he inscription describes the structure of the throne of heavy black
wood covered with a coat of pure gold 'about as thick as a guinea' with
indented tiger stripes. It was about eight
foot long and five foot wide with small tiger
heads at each of the eight corners. Three of these are known to
have survived, but two have subsequently disappeared. The canopy was
hung with a fringe of pearls surmounted by a bird of paradise 'entirely
composed of diamonds, rubies and emeralds'. Behind the throne a door
led to Tipu's bedchamber. Throughout the Palace the green walls were
painted with red tiger stripes, similar to
those which survive on the walls of the mausoleum which Tipu built for
his father at Gumbaz.
Marriott concludes 'NB the Throne being now broken in pieces by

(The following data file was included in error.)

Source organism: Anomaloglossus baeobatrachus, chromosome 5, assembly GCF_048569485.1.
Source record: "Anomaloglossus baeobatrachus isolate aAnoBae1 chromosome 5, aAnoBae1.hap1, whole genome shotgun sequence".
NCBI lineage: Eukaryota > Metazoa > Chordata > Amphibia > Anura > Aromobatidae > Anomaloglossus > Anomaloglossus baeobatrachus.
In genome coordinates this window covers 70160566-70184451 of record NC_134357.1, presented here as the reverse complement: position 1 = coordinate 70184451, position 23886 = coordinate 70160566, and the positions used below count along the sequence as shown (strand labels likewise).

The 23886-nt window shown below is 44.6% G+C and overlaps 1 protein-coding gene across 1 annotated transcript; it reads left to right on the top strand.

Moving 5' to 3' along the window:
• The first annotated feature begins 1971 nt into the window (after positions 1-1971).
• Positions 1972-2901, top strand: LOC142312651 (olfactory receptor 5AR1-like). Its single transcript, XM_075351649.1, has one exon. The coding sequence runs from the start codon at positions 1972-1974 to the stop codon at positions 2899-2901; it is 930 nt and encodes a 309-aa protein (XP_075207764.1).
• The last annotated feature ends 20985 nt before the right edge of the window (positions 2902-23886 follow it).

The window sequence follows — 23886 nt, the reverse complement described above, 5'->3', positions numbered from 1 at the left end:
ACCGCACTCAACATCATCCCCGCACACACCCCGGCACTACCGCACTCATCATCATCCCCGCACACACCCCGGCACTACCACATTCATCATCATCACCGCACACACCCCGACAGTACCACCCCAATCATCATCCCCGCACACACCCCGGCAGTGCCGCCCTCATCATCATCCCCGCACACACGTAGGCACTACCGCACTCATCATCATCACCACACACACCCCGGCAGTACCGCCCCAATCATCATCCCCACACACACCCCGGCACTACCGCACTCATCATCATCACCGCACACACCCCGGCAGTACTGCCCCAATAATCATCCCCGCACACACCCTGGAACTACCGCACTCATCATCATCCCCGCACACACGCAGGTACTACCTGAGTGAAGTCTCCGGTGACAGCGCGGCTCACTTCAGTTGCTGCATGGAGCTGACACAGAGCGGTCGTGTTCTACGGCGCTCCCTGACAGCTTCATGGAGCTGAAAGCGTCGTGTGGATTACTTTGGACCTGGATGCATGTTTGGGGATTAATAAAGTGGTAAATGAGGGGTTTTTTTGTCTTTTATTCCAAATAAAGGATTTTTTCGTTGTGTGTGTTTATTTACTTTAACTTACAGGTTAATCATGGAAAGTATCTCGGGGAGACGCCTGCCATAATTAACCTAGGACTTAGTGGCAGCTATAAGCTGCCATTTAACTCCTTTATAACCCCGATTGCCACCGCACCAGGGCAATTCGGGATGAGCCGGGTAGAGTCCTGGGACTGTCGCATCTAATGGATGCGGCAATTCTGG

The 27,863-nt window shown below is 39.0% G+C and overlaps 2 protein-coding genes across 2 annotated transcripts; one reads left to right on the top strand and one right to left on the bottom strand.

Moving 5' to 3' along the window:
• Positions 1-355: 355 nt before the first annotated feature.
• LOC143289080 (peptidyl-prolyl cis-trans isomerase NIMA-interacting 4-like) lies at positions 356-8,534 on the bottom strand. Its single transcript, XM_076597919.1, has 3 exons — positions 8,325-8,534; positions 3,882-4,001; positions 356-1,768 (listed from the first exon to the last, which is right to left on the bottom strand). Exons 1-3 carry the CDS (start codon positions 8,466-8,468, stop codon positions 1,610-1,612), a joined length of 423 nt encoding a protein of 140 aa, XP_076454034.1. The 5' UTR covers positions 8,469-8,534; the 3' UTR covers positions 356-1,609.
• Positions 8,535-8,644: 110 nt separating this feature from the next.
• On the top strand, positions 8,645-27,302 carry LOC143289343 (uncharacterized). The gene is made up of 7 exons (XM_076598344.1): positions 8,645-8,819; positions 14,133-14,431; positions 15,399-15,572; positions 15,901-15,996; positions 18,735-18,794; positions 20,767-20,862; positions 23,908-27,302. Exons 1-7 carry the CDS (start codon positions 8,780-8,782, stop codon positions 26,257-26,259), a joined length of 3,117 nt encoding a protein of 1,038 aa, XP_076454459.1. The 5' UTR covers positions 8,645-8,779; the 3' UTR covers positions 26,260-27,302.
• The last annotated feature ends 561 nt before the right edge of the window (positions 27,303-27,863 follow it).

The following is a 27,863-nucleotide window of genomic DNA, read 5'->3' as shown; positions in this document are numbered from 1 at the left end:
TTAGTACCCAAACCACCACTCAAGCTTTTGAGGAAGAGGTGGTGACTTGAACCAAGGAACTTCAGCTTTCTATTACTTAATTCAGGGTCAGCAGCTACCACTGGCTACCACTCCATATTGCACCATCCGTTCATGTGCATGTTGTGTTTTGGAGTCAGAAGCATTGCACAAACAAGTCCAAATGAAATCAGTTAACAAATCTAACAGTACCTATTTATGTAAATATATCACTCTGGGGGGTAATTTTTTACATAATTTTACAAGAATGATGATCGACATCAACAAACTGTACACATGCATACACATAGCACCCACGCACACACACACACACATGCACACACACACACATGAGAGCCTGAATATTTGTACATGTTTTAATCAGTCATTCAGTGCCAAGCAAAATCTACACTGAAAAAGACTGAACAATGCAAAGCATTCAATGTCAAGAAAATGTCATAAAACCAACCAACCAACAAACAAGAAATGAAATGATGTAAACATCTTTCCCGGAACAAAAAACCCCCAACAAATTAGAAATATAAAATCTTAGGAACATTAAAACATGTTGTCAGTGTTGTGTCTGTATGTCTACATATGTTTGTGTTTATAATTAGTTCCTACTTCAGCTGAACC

the prize agents the above Mentioned Bird has been sent as a Present
to Her Majesty by the Rt Hon the Earl of Mornington Governor General
August 6 1799'. The central tiger head
or footstool, with crystal teeth 10cm long, was also preserved.
The inscription on an etching by an unknown artist after Edward
Blore of 'The State Carpet and Footstool of Tippoo Sultan's Throne'
published on 1st June 1809, records that the objects were drawn
'from the originals in the Museum of the Hon. The East India Company.'
The tiger head was subsequently presented to George III.